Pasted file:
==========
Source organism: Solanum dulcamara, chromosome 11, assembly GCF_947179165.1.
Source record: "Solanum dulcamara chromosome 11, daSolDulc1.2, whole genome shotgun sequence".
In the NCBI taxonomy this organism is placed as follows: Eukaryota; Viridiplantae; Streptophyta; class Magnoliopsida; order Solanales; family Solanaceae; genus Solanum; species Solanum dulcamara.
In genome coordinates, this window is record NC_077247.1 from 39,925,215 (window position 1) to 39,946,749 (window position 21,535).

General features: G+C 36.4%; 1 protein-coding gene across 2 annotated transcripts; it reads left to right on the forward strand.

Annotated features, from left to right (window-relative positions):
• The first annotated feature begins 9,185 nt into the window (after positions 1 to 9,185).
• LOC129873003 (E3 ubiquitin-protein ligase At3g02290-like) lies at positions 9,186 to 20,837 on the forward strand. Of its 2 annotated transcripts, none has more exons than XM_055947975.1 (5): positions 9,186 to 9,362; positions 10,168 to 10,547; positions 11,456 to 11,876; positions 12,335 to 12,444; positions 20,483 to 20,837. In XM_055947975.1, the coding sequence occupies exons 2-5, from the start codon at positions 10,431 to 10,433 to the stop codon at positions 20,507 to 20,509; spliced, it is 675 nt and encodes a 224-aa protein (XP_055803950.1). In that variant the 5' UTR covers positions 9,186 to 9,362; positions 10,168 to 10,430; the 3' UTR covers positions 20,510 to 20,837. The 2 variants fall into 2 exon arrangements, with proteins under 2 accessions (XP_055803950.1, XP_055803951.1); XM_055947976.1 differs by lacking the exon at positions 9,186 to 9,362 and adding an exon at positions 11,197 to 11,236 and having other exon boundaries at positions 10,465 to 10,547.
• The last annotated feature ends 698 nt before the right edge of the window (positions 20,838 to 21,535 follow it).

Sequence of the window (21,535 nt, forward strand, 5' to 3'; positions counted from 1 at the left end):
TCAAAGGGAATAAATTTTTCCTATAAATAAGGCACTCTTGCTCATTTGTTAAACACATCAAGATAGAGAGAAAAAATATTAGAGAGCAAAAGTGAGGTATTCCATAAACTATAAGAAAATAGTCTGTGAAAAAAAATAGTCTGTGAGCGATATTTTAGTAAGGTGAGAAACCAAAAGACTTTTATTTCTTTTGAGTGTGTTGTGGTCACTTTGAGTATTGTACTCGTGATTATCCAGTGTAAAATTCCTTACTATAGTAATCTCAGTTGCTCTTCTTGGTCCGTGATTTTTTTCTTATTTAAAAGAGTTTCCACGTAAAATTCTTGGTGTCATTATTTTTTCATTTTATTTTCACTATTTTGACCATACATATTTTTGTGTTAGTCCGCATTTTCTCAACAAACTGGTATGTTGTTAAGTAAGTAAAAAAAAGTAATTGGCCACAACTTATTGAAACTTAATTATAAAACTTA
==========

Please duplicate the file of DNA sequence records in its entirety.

Source organism: Solanum dulcamara, chromosome 11, assembly GCF_947179165.1.
Source record: "Solanum dulcamara chromosome 11, daSolDulc1.2, whole genome shotgun sequence".
In the NCBI taxonomy this organism is placed as follows: Eukaryota; Viridiplantae; Streptophyta; class Magnoliopsida; order Solanales; family Solanaceae; genus Solanum; species Solanum dulcamara.
In genome coordinates, this window is record NC_077247.1 from 39,925,215 (window position 1) to 39,946,749 (window position 21,535).

General features: G+C 36.4%; 1 protein-coding gene across 2 annotated transcripts; it reads left to right on the forward strand.

Annotated features, from left to right (window-relative positions):
• The first annotated feature begins 9,185 nt into the window (after positions 1 to 9,185).
• LOC129873003 (E3 ubiquitin-protein ligase At3g02290-like) lies at positions 9,186 to 20,837 on the forward strand. Of its 2 annotated transcripts, none has more exons than XM_055947975.1 (5): positions 9,186 to 9,362; positions 10,168 to 10,547; positions 11,456 to 11,876; positions 12,335 to 12,444; positions 20,483 to 20,837. In XM_055947975.1, the coding sequence occupies exons 2-5, from the start codon at positions 10,431 to 10,433 to the stop codon at positions 20,507 to 20,509; spliced, it is 675 nt and encodes a 224-aa protein (XP_055803950.1). In that variant the 5' UTR covers positions 9,186 to 9,362; positions 10,168 to 10,430; the 3' UTR covers positions 20,510 to 20,837. The 2 variants fall into 2 exon arrangements, with proteins under 2 accessions (XP_055803950.1, XP_055803951.1); XM_055947976.1 differs by lacking the exon at positions 9,186 to 9,362 and adding an exon at positions 11,197 to 11,236 and having other exon boundaries at positions 10,465 to 10,547.
• The last annotated feature ends 698 nt before the right edge of the window (positions 20,838 to 21,535 follow it).

Sequence of the window (21,535 nt, forward strand, 5' to 3'; positions counted from 1 at the left end):
TCAAAGGGAATAAATTTTTCCTATAAATAAGGCACTCTTGCTCATTTGTTAAACACATCAAGATAGAGAGAAAAAATATTAGAGAGCAAAAGTGAGGTATTCCATAAACTATAAGAAAATAGTCTGTGAAAAAAAATAGTCTGTGAGCGATATTTTAGTAAGGTGAGAAACCAAAAGACTTTTATTTCTTTTGAGTGTGTTGTGGTCACTTTGAGTATTGTACTCGTGATTATCCAGTGTAAAATTCCTTACTATAGTAATCTCAGTTGCTCTTCTTGGTCCGTGATTTTTTTCTTATTTAAAAGAGTTTCCACGTAAAATTCTTGGTGTCATTATTTTTTCATTTTATTTTCACTATTTTGACCATACATATTTTTGTGTTAGTCCGCATTTTCTCAACAAACTGGTATGTTGTTAAGTAAGTAAAAAAAAGTAATTGGCCACAACTTATTGAAACTTAATTATAAAACTTA